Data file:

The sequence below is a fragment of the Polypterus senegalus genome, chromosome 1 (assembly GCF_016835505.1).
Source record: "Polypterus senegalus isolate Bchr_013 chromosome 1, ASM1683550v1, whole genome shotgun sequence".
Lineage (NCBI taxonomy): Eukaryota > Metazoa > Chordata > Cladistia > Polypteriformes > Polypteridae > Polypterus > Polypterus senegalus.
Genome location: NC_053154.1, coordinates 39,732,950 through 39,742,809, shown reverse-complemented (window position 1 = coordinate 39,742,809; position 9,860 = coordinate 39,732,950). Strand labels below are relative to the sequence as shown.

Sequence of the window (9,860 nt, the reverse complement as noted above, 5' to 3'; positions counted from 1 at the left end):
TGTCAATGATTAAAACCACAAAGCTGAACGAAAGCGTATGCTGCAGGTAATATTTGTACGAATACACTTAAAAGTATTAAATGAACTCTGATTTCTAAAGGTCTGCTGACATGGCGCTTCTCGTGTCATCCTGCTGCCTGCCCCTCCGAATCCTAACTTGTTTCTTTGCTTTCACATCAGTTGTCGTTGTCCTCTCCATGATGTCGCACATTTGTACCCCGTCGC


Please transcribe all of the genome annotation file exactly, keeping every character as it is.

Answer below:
The sequence below is a fragment of the Polypterus senegalus genome, chromosome 1 (assembly GCF_016835505.1).
Source record: "Polypterus senegalus isolate Bchr_013 chromosome 1, ASM1683550v1, whole genome shotgun sequence".
Lineage (NCBI taxonomy): Eukaryota > Metazoa > Chordata > Cladistia > Polypteriformes > Polypteridae > Polypterus > Polypterus senegalus.
Genome location: NC_053154.1, coordinates 39,732,950 through 39,742,809, shown reverse-complemented (window position 1 = coordinate 39,742,809; position 9,860 = coordinate 39,732,950). Strand labels below are relative to the sequence as shown.

Sequence of the window (9,860 nt, the reverse complement as noted above, 5' to 3'; positions counted from 1 at the left end):
TGTCAATGATTAAAACCACAAAGCTGAACGAAAGCGTATGCTGCAGGTAATATTTGTACGAATACACTTAAAAGTATTAAATGAACTCTGATTTCTAAAGGTCTGCTGACATGGCGCTTCTCGTGTCATCCTGCTGCCTGCCCCTCCGAATCCTAACTTGTTTCTTTGCTTTCACATCAGTTGTCGTTGTCCTCTCCATGATGTCGCACATTTGTACCCCGTCGC